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DHCPv6-Shield: Protecting Against Rogue DHCPv6 Servers

DHCPv6-Shield: Protecting Against Rogue DHCPv6 Servers
Posted May 23, 2012
Authored by Fernando Gont

This document specifies a mechanism for protecting hosts connected to a broadcast network against rogue DHCPv6 servers. The aforementioned mechanism is based on DHCPv6 packet-filtering at the layer-2 device on which the packets are received. The aforementioned mechanism has been widely deployed in IPv4 networks ('DHCP snooping'), and hence it is desirable that similar functionality be provided for IPv6 networks.

tags | paper
MD5 | 56f4a21ac08ccb68e395b2dfbaf811cb

DHCPv6-Shield: Protecting Against Rogue DHCPv6 Servers

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Operational Security Capabilities for F. Gont
IP Network Infrastructure (opsec) SI6 Networks / UTN-FRH
Internet-Draft May 18, 2012
Intended status: BCP
Expires: November 19, 2012


DHCPv6-Shield: Protecting Against Rogue DHCPv6 Servers
draft-gont-opsec-dhcpv6-shield-00

Abstract

This document specifies a mechanism for protecting hosts connected to
a broadcast network against rogue DHCPv6 servers. The aforementioned
mechanism is based on DHCPv6 packet-filtering at the layer-2 device
on which the packets are received. The aforementioned mechanism has
been widely deployed in IPv4 networks ('DHCP snooping'), and hence it
is desirable that similar functionality be provided for IPv6
networks.

Status of this Memo

This Internet-Draft is submitted in full conformance with the
provisions of BCP 78 and BCP 79. This document may not be modified,
and derivative works of it may not be created, and it may not be
published except as an Internet-Draft.

Internet-Drafts are working documents of the Internet Engineering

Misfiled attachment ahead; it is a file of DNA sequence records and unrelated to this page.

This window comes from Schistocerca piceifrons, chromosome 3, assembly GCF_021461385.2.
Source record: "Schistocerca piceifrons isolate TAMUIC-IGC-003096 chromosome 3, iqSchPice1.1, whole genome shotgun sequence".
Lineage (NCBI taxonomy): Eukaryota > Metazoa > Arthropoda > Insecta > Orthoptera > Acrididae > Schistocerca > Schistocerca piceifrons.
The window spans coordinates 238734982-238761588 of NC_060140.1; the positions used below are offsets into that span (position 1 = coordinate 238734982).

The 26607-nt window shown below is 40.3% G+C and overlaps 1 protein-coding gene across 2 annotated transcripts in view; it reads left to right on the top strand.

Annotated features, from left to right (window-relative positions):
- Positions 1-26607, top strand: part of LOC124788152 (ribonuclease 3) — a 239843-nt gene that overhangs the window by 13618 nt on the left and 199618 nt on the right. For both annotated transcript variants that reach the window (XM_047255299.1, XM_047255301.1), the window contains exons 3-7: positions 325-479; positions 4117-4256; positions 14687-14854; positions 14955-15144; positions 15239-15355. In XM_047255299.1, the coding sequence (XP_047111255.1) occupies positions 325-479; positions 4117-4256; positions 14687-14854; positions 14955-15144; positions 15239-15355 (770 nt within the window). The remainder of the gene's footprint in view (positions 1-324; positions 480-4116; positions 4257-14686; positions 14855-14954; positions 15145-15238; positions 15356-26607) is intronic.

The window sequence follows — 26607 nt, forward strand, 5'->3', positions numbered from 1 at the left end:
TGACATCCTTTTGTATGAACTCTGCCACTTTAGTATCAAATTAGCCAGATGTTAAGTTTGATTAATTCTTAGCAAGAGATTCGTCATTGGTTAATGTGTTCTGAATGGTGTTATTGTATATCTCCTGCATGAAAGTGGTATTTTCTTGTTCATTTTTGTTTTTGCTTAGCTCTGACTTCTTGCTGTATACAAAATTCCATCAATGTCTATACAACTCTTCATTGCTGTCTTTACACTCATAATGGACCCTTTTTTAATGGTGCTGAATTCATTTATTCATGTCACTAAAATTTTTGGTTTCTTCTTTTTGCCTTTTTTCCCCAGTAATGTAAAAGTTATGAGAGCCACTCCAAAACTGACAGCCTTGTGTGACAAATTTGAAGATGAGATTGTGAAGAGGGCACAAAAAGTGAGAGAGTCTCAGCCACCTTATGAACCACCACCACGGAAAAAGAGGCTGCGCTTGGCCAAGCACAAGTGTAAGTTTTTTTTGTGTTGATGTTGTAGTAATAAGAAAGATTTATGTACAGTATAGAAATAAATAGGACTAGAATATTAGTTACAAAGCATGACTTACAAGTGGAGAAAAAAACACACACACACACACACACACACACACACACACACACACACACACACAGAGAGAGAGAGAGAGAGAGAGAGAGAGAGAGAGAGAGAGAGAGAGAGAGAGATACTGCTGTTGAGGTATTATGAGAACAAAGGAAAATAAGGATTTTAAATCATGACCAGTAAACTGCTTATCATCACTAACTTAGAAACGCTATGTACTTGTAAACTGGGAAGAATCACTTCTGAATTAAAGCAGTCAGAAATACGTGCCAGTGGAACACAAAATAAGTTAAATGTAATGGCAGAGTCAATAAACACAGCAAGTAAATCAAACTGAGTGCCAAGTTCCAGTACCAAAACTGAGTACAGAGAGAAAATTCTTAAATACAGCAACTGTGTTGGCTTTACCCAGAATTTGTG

Task Force (IETF). Note that other groups may also distribute
working documents as Internet-Drafts. The list of current Internet-
Drafts is at http://datatracker.ietf.org/drafts/current/.

Internet-Drafts are draft documents valid for a maximum of six months
and may be updated, replaced, or obsoleted by other documents at any
time. It is inappropriate to use Internet-Drafts as reference
material or to cite them other than as "work in progress."

This Internet-Draft will expire on November 19, 2012.

Copyright Notice

Copyright (c) 2012 IETF Trust and the persons identified as the
document authors. All rights reserved.

This document is subject to BCP 78 and the IETF Trust's Legal
Provisions Relating to IETF Documents
(http://trustee.ietf.org/license-info) in effect on the date of
publication of this document. Please review these documents



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carefully, as they describe your rights and restrictions with respect
to this document. Code Components extracted from this document must
include Simplified BSD License text as described in Section 4.e of
the Trust Legal Provisions and are provided without warranty as
described in the Simplified BSD License.


Table of Contents

1. Introduction . . . . . . . . . . . . . . . . . . . . . . . . . 3
2. DHCPv6-Shield Configuration . . . . . . . . . . . . . . . . . 4
3. DHCPv6-Shield Implementation Advice . . . . . . . . . . . . . 5
4. IANA Considerations . . . . . . . . . . . . . . . . . . . . . 7
5. Security Considerations . . . . . . . . . . . . . . . . . . . 8
6. Acknowledgements . . . . . . . . . . . . . . . . . . . . . . . 9
7. References . . . . . . . . . . . . . . . . . . . . . . . . . . 10
7.1. Normative References . . . . . . . . . . . . . . . . . . . 10
7.2. Informative References . . . . . . . . . . . . . . . . . . 10
Author's Address . . . . . . . . . . . . . . . . . . . . . . . . . 12
































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1. Introduction

This document specifies a mechanism for protecting hosts connected to
a broadcast network against rogue DHCPv6 servers. This mechanism is
analogous to the RA-Guard mechanism [RFC6104] [RFC6105]
[I-D.ietf-v6ops-ra-guard-implementation] intended for protection
against rogue Router Advertisement messages.

The basic concept behind DHCPv6-Shield is that a layer-2 device
filters DHCPv6 messages meant to DHCPv6 clients, according to a
number of different criteria. The most basic filtering criterion
being that the aforementioned DHCPv6 messages are discarded by the
layer-2 device unless they are received on a specified port of the
layer-2 device.

Before the DCHPv6-Shield device is deployed, the administrator
specifies the layer-2 port(s) on which DHCPv6 packets meant for
DHCPv6 clients are allowed. Only those ports to which a DHCPv6
server is to be connected should be specified as such. Once